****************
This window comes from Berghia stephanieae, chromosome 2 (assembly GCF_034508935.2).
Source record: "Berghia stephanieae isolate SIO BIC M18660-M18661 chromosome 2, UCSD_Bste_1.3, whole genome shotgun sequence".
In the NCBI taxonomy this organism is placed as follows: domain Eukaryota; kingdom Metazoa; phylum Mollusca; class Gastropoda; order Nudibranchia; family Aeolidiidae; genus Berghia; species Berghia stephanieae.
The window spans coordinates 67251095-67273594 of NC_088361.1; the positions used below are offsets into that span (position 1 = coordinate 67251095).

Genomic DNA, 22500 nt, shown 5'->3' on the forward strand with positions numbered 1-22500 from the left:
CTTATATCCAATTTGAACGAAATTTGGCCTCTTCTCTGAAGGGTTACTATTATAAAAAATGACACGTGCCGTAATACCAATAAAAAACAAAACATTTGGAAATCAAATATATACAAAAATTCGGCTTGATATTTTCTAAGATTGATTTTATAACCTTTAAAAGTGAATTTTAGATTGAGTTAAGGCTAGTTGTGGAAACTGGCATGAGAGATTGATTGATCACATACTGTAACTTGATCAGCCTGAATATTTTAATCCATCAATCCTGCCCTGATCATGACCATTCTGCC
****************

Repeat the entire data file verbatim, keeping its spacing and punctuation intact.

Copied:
This window comes from Berghia stephanieae, chromosome 2 (assembly GCF_034508935.2).
Source record: "Berghia stephanieae isolate SIO BIC M18660-M18661 chromosome 2, UCSD_Bste_1.3, whole genome shotgun sequence".
In the NCBI taxonomy this organism is placed as follows: domain Eukaryota; kingdom Metazoa; phylum Mollusca; class Gastropoda; order Nudibranchia; family Aeolidiidae; genus Berghia; species Berghia stephanieae.
The window spans coordinates 67251095-67273594 of NC_088361.1; the positions used below are offsets into that span (position 1 = coordinate 67251095).

Genomic DNA, 22500 nt, shown 5'->3' on the forward strand with positions numbered 1-22500 from the left:
CTTATATCCAATTTGAACGAAATTTGGCCTCTTCTCTGAAGGGTTACTATTATAAAAAATGACACGTGCCGTAATACCAATAAAAAACAAAACATTTGGAAATCAAATATATACAAAAATTCGGCTTGATATTTTCTAAGATTGATTTTATAACCTTTAAAAGTGAATTTTAGATTGAGTTAAGGCTAGTTGTGGAAACTGGCATGAGAGATTGATTGATCACATACTGTAACTTGATCAGCCTGAATATTTTAATCCATCAATCCTGCCCTGATCATGACCATTCTGCC